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In this March 21, 2014 picture, CSX hopper cars sit in a yard in Baltimore.

Patrick Semansky/The Associated Press

Sometimes you have to be a cryptographer to decipher messages emanating from takeover targets and suitors, but if we are reading it right, it appears CSX Corp. is sending a new signal to Canadian Pacific Railway Ltd.

CP and its largest shareholder, New York hedge fund Pershing Square Capital Management, met with CSX officials earlier this fall to propose a merger. According to people familiar with the overture, CSX officials were underwhelmed by CP's offer. Weeks later CSX officials cited potential regulatory opposition as a key obstacle to any potential merger.

Fredrik Eliasson, CSX's chief financial officer, offered a more nuanced explanation for the Florida-based railway's reluctance to hitch up with CP while speaking to a Credit Suisse Global Industrials Conference Wednesday morning.

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"We feel as [though] having gone through a very, very difficult time over the last two years with $800-million in coal[-related traffic] losses, we feel that we have an opportunity here to really get back in terms of producing double-digit earnings growth, getting valued in terms of where we are relative to our peers, at a different place. So, we're pretty excited about our standalone prospects," he said.

Translation: CSX's stock is undervalued and any potential buyer is going to be rebuffed unless they are willing to pay a huge premium.

Mr. Eliasson has a point about CSX's stock price. Although its stock is currently cresting $37 (U.S.) a share, close to its high last month of nearly $38 (likely spurred by the prospect of a CP bid), it is trading well below the relative values of its peers in the rail freight sector.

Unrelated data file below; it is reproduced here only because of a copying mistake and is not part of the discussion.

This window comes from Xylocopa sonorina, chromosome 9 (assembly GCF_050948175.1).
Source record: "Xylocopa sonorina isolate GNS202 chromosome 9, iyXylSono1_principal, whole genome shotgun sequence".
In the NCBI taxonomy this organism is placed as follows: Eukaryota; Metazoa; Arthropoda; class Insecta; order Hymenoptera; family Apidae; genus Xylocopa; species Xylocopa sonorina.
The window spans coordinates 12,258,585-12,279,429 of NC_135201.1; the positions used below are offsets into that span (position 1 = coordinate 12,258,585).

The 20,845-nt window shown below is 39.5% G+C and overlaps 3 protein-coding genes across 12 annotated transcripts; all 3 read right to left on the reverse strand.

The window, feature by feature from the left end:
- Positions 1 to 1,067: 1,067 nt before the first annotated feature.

CSX's stock price trades at a multiple of 16 times its current earnings. According to Bloomberg, the multiple is well below the average rail freight P/E ratio of 20.42 and sharply lower than CP's P/E ratio of 25.

The high ratio gives CP a more lucrative takeover currency if it wanted to merge through a stock swap with the recovering CSX. That gap, Mr. Eliasson insists, is only temporary.

While CP may have the advantage with its more robust stock price, Mr. Eliasson reminded potential suitors that its Eastern-based rail network is an increasingly valuable asset at a time when railroads are clogged with booming oil shipments moving east from the Bakken region in North Dakota.

The bottleneck is particularly frustrating for CP, which moves much of its oil cars from the Western state through the clogged Chicago hub. CSX has a large network of eastern-based rail lines that could help CP break the gridlock.

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Reminding would-be buyers of CSX's eastern advantage, Mr. Eliasson told the conference: "It seems that East is a very logical place for the crude by rail [traffic] to continue to grow."

Investors will get to hear the other side of the story at 2:45pm eastern standard time, when CP's CEO Hunter Harrison takes questions at the Credit Suisse conference.

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